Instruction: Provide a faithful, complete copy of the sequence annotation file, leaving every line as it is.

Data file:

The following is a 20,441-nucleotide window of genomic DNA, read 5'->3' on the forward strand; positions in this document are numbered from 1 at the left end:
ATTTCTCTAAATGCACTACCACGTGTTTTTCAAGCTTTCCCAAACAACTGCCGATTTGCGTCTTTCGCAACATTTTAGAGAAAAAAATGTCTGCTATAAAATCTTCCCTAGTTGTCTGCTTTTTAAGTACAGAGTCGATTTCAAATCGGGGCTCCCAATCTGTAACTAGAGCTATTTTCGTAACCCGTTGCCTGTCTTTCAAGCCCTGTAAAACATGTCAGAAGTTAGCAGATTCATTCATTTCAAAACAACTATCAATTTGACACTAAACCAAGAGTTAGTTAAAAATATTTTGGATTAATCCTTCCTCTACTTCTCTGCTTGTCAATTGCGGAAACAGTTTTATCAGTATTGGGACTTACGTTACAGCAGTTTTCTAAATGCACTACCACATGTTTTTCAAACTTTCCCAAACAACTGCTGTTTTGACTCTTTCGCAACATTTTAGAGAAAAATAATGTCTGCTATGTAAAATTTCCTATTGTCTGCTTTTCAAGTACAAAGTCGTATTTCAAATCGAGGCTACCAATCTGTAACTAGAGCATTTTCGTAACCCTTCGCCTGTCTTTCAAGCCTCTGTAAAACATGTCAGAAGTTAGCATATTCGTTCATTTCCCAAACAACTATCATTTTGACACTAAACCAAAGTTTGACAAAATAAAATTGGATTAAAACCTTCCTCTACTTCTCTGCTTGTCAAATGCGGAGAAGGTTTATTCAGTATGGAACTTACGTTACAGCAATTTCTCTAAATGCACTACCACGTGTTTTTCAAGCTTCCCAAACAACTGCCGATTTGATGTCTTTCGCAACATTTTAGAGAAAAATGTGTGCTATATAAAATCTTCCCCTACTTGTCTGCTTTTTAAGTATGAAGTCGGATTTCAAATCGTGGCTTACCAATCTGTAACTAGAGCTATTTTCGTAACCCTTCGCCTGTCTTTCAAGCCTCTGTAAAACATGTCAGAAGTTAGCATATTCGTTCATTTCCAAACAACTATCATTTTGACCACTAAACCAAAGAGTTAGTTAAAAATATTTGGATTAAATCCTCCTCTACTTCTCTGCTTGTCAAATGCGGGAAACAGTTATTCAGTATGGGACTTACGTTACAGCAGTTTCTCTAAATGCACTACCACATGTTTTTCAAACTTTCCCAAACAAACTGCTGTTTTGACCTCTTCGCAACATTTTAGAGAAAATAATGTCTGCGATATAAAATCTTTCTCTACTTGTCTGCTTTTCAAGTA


The following is a 20,441-nucleotide window of genomic DNA, read 5'->3' on the forward strand; positions in this document are numbered from 1 at the left end:
ATTTCTCTAAATGCACTACCACGTGTTTTTCAAGCTTTCCCAAACAACTGCCGATTTGCGTCTTTCGCAACATTTTAGAGAAAAAAATGTCTGCTATAAAATCTTCCCTAGTTGTCTGCTTTTTAAGTACAGAGTCGATTTCAAATCGGGGCTCCCAATCTGTAACTAGAGCTATTTTCGTAACCCGTTGCCTGTCTTTCAAGCCCTGTAAAACATGTCAGAAGTTAGCAGATTCATTCATTTCAAAACAACTATCAATTTGACACTAAACCAAGAGTTAGTTAAAAATATTTTGGATTAATCCTTCCTCTACTTCTCTGCTTGTCAATTGCGGAAACAGTTTTATCAGTATTGGGACTTACGTTACAGCAGTTTTCTAAATGCACTACCACATGTTTTTCAAACTTTCCCAAACAACTGCTGTTTTGACTCTTTCGCAACATTTTAGAGAAAAATAATGTCTGCTATGTAAAATTTCCTATTGTCTGCTTTTCAAGTACAAAGTCGTATTTCAAATCGAGGCTACCAATCTGTAACTAGAGCATTTTCGTAACCCTTCGCCTGTCTTTCAAGCCTCTGTAAAACATGTCAGAAGTTAGCATATTCGTTCATTTCCCAAACAACTATCATTTTGACACTAAACCAAAGTTTGACAAAATAAAATTGGATTAAAACCTTCCTCTACTTCTCTGCTTGTCAAATGCGGAGAAGGTTTATTCAGTATGGAACTTACGTTACAGCAATTTCTCTAAATGCACTACCACGTGTTTTTCAAGCTTCCCAAACAACTGCCGATTTGATGTCTTTCGCAACATTTTAGAGAAAAATGTGTGCTATATAAAATCTTCCCCTACTTGTCTGCTTTTTAAGTATGAAGTCGGATTTCAAATCGTGGCTTACCAATCTGTAACTAGAGCTATTTTCGTAACCCTTCGCCTGTCTTTCAAGCCTCTGTAAAACATGTCAGAAGTTAGCATATTCGTTCATTTCCAAACAACTATCATTTTGACCACTAAACCAAAGAGTTAGTTAAAAATATTTGGATTAAATCCTCCTCTACTTCTCTGCTTGTCAAATGCGGGAAACAGTTATTCAGTATGGGACTTACGTTACAGCAGTTTCTCTAAATGCACTACCACATGTTTTTCAAACTTTCCCAAACAAACTGCTGTTTTGACCTCTTCGCAACATTTTAGAGAAAATAATGTCTGCGATATAAAATCTTTCTCTACTTGTCTGCTTTTCAAGTA